FSAE FLOW TESTING DEVICE

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Nov 18, 2013 (3 years and 8 months ago)

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FSAE FLOW TESTING DEVICE



PRODUCT DESIGN SPECIFICATION REPORT

WINTER 2012



Group

members

Adam Barka

Jasper Wong

Keith Lundquist

Long Dang

Vu Nguyen


Portland State University
Advisor

Dr. Chien Wern


Industry Advisor

Evan Waymire


Table of
C
ontents


Introduction

................................
................................
................................
................................
.

1

Purpose of this PDS Document
................................
................................
................................
...

2

Mission Statement

................................
................................
................................
.......................

2

Project Plan

................................
................................
................................
................................
.

3

Customer Identification

................................
................................
................................
..............

4

Customer Feedback/Interviews

................................
................................
................................
...

4

Product
Design Specification

................................
................................
................................
......

5

House of Qua
lity

................................
................................
................................
.........................

8

Technical Risk Management
................................
................................
................................
.......

9

Conclusion

................................
................................
................................
................................

1
1

Appendix

................................
................................
................................
................................
...

1
2

1

Introduction


Each year, the Society of Automotive Engineers (SAE) invites colleges from around the
world to participate in their Formula SAE series
competition. This competition challenges
students from each school to design, build, and race an open
-
wheeled formula style race car.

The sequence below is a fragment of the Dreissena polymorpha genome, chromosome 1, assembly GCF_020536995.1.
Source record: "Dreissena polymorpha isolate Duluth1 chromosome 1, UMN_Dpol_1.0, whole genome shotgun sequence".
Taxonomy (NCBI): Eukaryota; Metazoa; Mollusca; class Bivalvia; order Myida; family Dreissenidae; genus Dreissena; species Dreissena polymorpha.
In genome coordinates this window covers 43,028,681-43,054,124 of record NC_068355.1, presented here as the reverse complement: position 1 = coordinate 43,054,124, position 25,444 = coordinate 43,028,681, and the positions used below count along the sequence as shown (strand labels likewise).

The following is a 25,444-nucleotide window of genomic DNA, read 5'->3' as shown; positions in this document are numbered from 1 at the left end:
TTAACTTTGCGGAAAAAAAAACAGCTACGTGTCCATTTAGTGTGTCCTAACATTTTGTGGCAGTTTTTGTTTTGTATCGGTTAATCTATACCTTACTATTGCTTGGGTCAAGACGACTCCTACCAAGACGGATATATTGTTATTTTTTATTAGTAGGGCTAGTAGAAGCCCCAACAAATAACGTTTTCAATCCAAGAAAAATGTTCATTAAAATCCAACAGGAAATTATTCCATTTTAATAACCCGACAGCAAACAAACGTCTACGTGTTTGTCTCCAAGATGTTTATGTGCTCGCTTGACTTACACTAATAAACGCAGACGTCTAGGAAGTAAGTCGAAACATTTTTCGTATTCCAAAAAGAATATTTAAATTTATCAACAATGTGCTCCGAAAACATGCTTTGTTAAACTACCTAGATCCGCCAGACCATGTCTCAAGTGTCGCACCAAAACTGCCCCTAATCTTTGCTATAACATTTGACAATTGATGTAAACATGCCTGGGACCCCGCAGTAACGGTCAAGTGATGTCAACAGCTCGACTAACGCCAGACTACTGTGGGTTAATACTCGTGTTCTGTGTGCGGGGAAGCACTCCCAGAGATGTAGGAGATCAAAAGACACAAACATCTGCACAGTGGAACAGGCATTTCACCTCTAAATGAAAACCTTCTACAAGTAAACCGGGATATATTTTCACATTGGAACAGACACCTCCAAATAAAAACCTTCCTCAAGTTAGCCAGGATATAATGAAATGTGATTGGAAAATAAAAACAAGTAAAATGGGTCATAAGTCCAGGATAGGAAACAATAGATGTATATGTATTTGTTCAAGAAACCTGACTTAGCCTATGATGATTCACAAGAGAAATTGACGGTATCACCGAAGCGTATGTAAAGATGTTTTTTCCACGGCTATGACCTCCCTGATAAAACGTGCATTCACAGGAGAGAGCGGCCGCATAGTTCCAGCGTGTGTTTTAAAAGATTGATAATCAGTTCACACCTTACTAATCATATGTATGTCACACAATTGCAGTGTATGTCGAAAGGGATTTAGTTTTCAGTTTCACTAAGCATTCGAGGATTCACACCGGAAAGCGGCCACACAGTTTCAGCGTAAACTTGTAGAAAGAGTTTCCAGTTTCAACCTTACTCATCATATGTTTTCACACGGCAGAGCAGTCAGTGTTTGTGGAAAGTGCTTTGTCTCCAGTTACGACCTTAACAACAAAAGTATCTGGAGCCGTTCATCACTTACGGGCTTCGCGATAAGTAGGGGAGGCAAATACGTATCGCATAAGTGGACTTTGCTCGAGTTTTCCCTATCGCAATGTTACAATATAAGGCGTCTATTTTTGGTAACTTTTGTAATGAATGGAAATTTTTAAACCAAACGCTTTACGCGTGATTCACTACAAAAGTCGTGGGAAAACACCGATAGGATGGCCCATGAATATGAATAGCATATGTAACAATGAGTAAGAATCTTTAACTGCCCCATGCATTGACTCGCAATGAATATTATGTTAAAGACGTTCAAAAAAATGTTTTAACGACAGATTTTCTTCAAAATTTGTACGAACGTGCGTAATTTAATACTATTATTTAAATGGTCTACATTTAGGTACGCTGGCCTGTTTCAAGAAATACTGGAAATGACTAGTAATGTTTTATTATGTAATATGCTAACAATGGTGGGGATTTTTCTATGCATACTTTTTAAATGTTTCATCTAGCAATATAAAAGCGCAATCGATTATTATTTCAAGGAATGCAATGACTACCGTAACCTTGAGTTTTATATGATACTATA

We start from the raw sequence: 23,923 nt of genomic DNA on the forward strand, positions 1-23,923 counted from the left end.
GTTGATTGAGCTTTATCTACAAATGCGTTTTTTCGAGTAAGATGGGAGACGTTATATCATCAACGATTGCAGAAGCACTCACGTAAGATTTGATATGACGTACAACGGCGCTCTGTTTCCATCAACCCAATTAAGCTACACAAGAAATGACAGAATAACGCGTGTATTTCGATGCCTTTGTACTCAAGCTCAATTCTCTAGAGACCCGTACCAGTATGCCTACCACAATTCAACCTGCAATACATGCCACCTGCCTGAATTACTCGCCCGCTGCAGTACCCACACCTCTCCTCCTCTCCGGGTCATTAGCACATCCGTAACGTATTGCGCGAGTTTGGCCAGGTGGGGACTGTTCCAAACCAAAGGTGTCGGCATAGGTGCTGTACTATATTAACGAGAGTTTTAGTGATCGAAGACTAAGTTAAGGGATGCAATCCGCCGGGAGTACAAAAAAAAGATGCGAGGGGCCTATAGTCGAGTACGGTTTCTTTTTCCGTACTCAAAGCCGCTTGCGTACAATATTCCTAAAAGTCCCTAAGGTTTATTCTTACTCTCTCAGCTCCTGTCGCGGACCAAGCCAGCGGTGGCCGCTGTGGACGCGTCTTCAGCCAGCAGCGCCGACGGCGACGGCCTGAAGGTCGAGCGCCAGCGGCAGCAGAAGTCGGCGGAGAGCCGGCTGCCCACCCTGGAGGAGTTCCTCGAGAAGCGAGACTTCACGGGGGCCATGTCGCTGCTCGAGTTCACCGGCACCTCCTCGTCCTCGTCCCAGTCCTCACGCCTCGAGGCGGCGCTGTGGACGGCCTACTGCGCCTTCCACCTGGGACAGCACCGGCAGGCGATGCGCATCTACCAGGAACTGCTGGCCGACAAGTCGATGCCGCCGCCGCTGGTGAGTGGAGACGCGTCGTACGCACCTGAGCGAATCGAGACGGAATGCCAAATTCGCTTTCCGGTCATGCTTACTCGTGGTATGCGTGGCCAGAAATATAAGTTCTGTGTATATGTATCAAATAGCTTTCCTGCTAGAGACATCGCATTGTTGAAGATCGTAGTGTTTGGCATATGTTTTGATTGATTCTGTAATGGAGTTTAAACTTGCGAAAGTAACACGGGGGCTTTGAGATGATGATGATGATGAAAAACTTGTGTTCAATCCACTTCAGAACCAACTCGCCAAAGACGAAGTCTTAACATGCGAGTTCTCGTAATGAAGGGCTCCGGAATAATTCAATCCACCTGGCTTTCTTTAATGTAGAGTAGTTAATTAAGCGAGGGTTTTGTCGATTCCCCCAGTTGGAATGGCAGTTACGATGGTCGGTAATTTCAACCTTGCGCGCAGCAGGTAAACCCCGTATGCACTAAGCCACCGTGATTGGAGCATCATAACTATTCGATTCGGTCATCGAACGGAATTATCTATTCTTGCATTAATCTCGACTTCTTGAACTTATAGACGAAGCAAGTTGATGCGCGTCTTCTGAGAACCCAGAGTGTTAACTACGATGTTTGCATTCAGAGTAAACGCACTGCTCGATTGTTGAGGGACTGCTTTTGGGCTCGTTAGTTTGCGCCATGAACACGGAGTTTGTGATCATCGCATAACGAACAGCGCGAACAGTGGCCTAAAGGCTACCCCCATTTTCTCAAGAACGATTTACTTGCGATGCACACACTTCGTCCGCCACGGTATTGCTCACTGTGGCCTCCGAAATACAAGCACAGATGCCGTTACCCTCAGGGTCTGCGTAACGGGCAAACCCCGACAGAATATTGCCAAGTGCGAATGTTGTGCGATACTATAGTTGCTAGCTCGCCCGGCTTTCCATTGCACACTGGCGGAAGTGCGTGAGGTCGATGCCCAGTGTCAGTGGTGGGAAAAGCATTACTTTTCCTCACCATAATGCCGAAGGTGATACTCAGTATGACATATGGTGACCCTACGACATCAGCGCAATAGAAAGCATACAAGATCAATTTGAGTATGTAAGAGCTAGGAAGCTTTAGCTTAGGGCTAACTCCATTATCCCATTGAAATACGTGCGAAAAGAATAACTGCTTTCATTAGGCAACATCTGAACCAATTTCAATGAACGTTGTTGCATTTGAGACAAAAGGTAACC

Portland State is represented in this series by the Viking Motorsports (VMS) student group.


In order to encourage teams t
o focus on design and optimization rather than on generating
raw power, the SAE has imposed a series of regulations on the powertrain subsystem of the race
car. The most notable regulation is that all of the air supplied to the car’s engine must go through

a 20
mm

restrictor, which severely limits the output power of the engine. To overcome this, VMS
must be able to accurately measure the mass flow of any customized component (see Appendix

A
) at a standard pressure in order to reduce parasitic losses to the

engine. In addition, the team
must measure the discharge or flow coefficient of the cylinder intake and exhaust valves, as well
as of the butterfly valve on the throttle. These values are necessary for the team to utilize 1
-
D
simulation software to improv
e their design. Currently, VMS has no method to test for these
values.


In order to flow test their components
, the powertrain group could purchase a device
known as a flow bench. A typical flow bench uses a pump to move air through a device under
test (DU
T) and then through a calibrated obstruction flow meter at a standard test pressure,
which is measured upstream of the flow meter. The pressure drop across the obstruction is a
known function of the volume flow rate through the meter. The mass flow rate th
rough the DUT,
also known as the flow coefficient of the DUT, is calculated from the volume flow across the
meter and from temperature/pressure measurements at the DUT
. Figure 1 shows a typical flow
bench operating under a negative pressure differential (r
elative to atmospheric). A flow bench
would reverse the flow by creating a positive pressure differential relative to atmospheric.


Figure
1
.

Simple flow bench.
P
1

is the test pressure; the difference
P
2
-
P
1

is measured to produce mass
flow rate.


2


There are many flow benches available for purchase, but all share similar limitations.
Foremost is cost. Commercial flow benches with enough air flow capacity to accurately test
VMS powertrain components cost anywh
ere from $5,000 to $15,000. In addition, commercial
devices would require VMS to build customized mounts to accommodate the restrictor, intake
manifold, and exhaust. Finally, commercial flow benches do not easily allow for future
improvements or modificati
ons. VMS has constantly changing needs, and so must be able to
modify the flow bench.


The other option is to buy a home build kit. These “do it yourself” (DIY) kits include key
components and/or detailed plans with which to build a flow bench. The kit is

a more affordable
option. However, the measurements provided by flow

benches built from DIY kits have
unspecified uncertainty.

In addition, they generally require manual calculation to attain the flow
rate, which leads to low treatment turnover. Finally,